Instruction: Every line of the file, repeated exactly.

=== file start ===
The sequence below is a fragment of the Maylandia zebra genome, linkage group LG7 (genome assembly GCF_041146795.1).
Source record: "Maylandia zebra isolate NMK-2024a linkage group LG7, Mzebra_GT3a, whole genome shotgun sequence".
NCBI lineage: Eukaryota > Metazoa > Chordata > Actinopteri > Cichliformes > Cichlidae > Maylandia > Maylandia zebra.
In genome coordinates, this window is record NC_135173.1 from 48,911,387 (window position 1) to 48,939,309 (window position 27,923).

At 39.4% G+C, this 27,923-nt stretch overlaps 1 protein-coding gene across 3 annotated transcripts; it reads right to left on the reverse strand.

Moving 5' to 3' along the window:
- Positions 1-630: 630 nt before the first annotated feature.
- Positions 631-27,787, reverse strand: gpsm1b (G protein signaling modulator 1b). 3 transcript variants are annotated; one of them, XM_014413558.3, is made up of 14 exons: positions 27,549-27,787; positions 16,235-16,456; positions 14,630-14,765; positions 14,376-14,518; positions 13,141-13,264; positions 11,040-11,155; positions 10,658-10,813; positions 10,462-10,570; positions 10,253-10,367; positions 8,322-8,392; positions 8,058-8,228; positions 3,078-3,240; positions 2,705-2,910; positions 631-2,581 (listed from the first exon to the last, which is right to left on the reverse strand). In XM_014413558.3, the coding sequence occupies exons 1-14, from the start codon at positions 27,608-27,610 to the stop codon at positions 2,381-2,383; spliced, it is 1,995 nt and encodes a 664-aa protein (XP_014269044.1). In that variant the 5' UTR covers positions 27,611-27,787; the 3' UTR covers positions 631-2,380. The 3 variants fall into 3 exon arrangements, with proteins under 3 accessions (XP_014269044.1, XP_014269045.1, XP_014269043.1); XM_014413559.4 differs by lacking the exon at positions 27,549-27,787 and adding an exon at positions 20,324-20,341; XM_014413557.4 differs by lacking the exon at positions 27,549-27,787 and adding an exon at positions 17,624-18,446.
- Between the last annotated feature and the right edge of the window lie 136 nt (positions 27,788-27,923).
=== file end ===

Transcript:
The sequence below is a fragment of the Maylandia zebra genome, linkage group LG7 (genome assembly GCF_041146795.1).
Source record: "Maylandia zebra isolate NMK-2024a linkage group LG7, Mzebra_GT3a, whole genome shotgun sequence".
NCBI lineage: Eukaryota > Metazoa > Chordata > Actinopteri > Cichliformes > Cichlidae > Maylandia > Maylandia zebra.
In genome coordinates, this window is record NC_135173.1 from 48,911,387 (window position 1) to 48,939,309 (window position 27,923).

At 39.4% G+C, this 27,923-nt stretch overlaps 1 protein-coding gene across 3 annotated transcripts; it reads right to left on the reverse strand.

Moving 5' to 3' along the window:
- Positions 1-630: 630 nt before the first annotated feature.
- Positions 631-27,787, reverse strand: gpsm1b (G protein signaling modulator 1b). 3 transcript variants are annotated; one of them, XM_014413558.3, is made up of 14 exons: positions 27,549-27,787; positions 16,235-16,456; positions 14,630-14,765; positions 14,376-14,518; positions 13,141-13,264; positions 11,040-11,155; positions 10,658-10,813; positions 10,462-10,570; positions 10,253-10,367; positions 8,322-8,392; positions 8,058-8,228; positions 3,078-3,240; positions 2,705-2,910; positions 631-2,581 (listed from the first exon to the last, which is right to left on the reverse strand). In XM_014413558.3, the coding sequence occupies exons 1-14, from the start codon at positions 27,608-27,610 to the stop codon at positions 2,381-2,383; spliced, it is 1,995 nt and encodes a 664-aa protein (XP_014269044.1). In that variant the 5' UTR covers positions 27,611-27,787; the 3' UTR covers positions 631-2,380. The 3 variants fall into 3 exon arrangements, with proteins under 3 accessions (XP_014269044.1, XP_014269045.1, XP_014269043.1); XM_014413559.4 differs by lacking the exon at positions 27,549-27,787 and adding an exon at positions 20,324-20,341; XM_014413557.4 differs by lacking the exon at positions 27,549-27,787 and adding an exon at positions 17,624-18,446.
- Between the last annotated feature and the right edge of the window lie 136 nt (positions 27,788-27,923).